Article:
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Montana Field Guide

Montana Field Guides

Western Rock-jasmine - Androsace occidentalis

Native Species

Global Rank: G5
State Rank: S4S5
(see State Rank Reason below)

Agency Status
MNPS Threat Rank:
C-value: 3

External Links

State Rank Reason (see State Rank above)
Common throughout at least western and southcentral counties. Grows in disturbed as well as pristine sites and in a wide variety of habitats.
General Description
Puberulent, taprooted annual. Scapes usually several, 1–6 cm. Leaves lanceolate to oblanceolate, 4–12 mm long, entire. Umbel several-flowered, subtended by obovate bracts; pedicels 2–35 mm long. Flowers: corolla white, 1–2 mm across, included in the calyx; calyx hemispheric, 3–5 mm long, keeled below each lobe. Capsules 2–3 mm across (Lesica 2012. Manual of Montana Vascular Plants. BRIT Press. Fort Worth, TX).

Species Range
Montana Range


Range Comments
Ontario to British Columbia, Arizona to Texas and Missouri.

Observations in Montana Natural Heritage Program Database
Number of Observations: 161

(Click on the following maps and charts to see full sized version) Map Help and Descriptions
Relative Density



(Observations spanning multiple months or years are excluded from time charts)

Grasslands, steppe, open forest, sometimes in disturbed soil; plains, valleys (Lesica 2012. Manual of Montana Vascular Plants. BRIT Press. Fort Worth, TX).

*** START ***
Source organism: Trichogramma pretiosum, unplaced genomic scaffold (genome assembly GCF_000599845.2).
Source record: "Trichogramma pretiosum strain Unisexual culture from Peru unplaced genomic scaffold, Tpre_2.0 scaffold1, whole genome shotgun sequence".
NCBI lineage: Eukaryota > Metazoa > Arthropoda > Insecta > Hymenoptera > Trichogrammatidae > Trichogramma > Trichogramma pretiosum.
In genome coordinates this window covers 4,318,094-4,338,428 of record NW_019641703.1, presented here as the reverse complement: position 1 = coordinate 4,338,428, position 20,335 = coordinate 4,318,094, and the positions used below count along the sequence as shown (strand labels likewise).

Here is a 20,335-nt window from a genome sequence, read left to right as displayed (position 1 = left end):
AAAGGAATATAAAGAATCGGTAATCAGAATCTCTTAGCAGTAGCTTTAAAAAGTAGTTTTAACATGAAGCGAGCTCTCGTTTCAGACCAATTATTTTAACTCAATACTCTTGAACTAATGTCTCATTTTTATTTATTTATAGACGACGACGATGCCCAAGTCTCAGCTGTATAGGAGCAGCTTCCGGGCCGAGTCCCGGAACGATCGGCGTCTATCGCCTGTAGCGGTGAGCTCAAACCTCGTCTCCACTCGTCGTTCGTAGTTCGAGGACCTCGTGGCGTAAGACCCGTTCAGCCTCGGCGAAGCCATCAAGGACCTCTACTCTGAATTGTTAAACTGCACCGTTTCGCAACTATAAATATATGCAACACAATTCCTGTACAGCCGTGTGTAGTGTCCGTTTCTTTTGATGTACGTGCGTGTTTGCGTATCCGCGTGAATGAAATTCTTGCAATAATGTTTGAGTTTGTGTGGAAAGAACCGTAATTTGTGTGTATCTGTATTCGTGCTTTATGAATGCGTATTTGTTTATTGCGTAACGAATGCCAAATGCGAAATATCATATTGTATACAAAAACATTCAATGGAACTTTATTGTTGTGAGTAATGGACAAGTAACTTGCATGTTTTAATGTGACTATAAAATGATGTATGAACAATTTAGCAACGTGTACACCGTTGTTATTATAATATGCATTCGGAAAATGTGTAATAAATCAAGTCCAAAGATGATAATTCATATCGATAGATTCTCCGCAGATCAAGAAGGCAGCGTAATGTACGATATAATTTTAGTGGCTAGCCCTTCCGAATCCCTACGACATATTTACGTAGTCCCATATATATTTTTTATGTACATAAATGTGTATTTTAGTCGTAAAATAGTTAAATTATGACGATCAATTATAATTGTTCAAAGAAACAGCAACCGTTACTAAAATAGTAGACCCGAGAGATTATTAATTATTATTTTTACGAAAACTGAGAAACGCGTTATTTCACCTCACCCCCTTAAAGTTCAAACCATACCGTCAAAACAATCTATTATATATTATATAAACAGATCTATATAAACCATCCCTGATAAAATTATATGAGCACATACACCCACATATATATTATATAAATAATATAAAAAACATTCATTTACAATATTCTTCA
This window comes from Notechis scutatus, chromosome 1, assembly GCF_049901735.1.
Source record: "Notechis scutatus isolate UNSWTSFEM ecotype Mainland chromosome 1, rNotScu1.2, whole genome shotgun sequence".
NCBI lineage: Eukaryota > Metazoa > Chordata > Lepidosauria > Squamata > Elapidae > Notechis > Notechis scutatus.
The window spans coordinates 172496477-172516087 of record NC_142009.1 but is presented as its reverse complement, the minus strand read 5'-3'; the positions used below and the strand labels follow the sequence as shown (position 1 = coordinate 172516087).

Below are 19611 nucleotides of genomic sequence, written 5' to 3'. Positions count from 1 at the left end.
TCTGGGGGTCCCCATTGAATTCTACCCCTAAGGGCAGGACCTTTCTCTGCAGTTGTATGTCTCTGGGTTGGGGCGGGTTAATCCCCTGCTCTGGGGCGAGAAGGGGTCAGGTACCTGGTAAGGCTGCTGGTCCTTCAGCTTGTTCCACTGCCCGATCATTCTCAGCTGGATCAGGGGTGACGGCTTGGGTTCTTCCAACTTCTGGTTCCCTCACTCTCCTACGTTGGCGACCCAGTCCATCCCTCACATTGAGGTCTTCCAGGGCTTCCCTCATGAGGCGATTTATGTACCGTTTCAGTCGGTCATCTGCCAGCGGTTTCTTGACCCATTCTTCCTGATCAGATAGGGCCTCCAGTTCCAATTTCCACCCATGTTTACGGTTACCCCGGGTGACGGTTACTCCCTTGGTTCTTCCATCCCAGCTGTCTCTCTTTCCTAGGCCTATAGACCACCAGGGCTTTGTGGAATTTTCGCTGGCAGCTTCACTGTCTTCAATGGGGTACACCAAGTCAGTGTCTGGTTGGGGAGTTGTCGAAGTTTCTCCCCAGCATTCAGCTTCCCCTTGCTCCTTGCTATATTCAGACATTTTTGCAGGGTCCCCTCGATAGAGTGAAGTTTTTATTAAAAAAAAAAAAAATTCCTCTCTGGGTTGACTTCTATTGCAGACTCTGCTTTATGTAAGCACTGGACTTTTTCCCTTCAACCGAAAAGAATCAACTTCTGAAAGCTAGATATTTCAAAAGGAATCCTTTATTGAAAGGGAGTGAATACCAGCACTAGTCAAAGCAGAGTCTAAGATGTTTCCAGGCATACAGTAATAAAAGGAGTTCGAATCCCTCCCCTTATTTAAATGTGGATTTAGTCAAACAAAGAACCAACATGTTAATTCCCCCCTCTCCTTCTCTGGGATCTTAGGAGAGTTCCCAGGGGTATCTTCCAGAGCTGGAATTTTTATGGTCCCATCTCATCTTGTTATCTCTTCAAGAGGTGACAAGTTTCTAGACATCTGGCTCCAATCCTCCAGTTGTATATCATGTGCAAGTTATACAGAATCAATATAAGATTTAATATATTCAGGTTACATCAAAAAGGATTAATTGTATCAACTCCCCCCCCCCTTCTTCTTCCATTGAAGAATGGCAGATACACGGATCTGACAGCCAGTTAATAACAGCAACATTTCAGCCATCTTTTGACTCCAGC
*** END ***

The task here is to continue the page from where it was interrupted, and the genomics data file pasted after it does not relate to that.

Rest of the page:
• Additional ReferencesLegend:   View Online Publication
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    • Chadde, S.W. 1985. Initial recovery patterns of southwestern Montana foothill range. M.Sc. Thesis. Bozeman, MT: Montana State University. 103 p.
    • Jones, W. W. 1901. Preliminary flora of Gallatin County. M.S. Thesis. Bozeman, MT: Montana State College. 78 pp.
    • Joslin, G.J. 1975. Behavior and environmental selection by Elk (Cervus canadensis nelsoni) during surrmer and fall in the First and Second Yellow Mule drainages, Madison County, Montana. M.Sc. Thesis. Bozeman, Montana: Montana State University, Bozeman. 65 p.
    • Lesica, P., M.T. Lavin, and P.F. Stickney. 2012. Manual of Montana Vascular Plants. Fort Worth, TX: BRIT Press. viii + 771 p.
    • Quire, R.L. 2013. The sagebrush steppe of Montana and southeastern Idaho shows evidence of high native plant diversity, stability, and resistance to the detrimental effects of nonnative plant species. M.Sc. Thesis. Bozeman, MT: Montana State University. 124 p.
    • Seipel, T.F. 2006. Plant species diversity in the sagebrush steppe of Montana. M.Sc. Thesis. Bozeman, MT: Montana State University. 87 p.
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Citation for data on this website:
Western Rock-jasmine — Androsace occidentalis.  Montana Field Guide.  .  Retrieved on , from